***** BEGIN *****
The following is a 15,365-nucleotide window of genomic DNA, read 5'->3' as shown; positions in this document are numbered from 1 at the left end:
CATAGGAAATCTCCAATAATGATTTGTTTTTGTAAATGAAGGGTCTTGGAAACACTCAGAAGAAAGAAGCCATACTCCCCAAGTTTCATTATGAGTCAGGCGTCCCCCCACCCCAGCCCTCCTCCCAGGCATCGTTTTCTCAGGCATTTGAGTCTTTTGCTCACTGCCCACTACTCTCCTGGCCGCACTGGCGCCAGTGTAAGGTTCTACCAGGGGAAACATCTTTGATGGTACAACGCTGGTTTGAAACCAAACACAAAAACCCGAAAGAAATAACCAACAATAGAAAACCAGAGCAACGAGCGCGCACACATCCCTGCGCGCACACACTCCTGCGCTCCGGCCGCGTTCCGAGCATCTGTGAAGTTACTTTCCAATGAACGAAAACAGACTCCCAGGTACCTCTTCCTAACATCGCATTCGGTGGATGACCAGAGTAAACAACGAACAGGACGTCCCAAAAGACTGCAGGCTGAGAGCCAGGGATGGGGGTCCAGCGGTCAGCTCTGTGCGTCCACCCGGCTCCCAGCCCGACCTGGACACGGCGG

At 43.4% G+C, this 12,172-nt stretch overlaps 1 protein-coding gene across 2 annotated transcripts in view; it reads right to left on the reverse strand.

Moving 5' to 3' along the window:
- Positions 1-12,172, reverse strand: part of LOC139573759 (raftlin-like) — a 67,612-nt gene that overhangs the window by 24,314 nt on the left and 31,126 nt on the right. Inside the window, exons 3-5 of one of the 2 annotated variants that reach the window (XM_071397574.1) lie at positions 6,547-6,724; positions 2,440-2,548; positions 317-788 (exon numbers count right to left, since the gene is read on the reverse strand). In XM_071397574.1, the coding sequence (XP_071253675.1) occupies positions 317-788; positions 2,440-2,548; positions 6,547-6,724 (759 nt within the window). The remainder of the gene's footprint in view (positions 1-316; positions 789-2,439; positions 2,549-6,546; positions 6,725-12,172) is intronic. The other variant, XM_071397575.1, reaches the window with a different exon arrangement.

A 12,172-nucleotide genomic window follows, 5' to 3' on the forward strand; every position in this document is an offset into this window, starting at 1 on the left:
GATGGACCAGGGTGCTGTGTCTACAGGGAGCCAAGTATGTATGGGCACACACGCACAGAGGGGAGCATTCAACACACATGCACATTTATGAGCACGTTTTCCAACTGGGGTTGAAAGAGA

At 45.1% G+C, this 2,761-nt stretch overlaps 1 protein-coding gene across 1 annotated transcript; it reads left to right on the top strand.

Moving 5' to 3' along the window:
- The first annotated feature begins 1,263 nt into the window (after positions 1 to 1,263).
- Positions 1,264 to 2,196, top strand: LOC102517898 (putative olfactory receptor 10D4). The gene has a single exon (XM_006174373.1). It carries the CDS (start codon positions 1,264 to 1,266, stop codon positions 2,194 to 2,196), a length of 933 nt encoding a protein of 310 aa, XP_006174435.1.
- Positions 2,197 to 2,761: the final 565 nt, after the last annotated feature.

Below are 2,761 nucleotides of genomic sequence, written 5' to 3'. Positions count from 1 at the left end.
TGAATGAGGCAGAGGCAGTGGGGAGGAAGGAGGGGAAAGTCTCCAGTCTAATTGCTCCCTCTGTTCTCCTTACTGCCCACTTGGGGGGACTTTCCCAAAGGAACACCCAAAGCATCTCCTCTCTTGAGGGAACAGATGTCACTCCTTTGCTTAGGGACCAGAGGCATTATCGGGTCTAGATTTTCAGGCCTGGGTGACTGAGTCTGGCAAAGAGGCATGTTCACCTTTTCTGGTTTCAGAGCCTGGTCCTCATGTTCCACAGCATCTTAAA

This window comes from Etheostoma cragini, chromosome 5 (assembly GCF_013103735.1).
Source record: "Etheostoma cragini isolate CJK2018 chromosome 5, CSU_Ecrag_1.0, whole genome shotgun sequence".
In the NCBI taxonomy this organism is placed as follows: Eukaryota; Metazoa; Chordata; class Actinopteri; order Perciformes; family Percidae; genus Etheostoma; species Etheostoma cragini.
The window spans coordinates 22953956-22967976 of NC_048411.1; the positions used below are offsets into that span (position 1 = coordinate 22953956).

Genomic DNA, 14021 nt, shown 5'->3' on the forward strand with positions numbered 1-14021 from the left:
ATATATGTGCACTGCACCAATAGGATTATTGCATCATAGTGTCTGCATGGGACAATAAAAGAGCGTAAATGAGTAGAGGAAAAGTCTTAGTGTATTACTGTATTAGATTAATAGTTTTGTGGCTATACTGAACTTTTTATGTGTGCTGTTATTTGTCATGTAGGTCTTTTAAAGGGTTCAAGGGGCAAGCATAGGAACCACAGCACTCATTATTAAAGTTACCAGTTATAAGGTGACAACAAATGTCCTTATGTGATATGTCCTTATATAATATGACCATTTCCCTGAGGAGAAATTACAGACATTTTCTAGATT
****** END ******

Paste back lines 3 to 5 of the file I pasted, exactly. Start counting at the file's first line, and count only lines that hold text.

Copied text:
At 43.4% G+C, this 12,172-nt stretch overlaps 1 protein-coding gene across 2 annotated transcripts in view; it reads right to left on the reverse strand.

Moving 5' to 3' along the window:
- Positions 1-12,172, reverse strand: part of LOC139573759 (raftlin-like) — a 67,612-nt gene that overhangs the window by 24,314 nt on the left and 31,126 nt on the right. Inside the window, exons 3-5 of one of the 2 annotated variants that reach the window (XM_071397574.1) lie at positions 6,547-6,724; positions 2,440-2,548; positions 317-788 (exon numbers count right to left, since the gene is read on the reverse strand). In XM_071397574.1, the coding sequence (XP_071253675.1) occupies positions 317-788; positions 2,440-2,548; positions 6,547-6,724 (759 nt within the window). The remainder of the gene's footprint in view (positions 1-316; positions 789-2,439; positions 2,549-6,546; positions 6,725-12,172) is intronic. The other variant, XM_071397575.1, reaches the window with a different exon arrangement.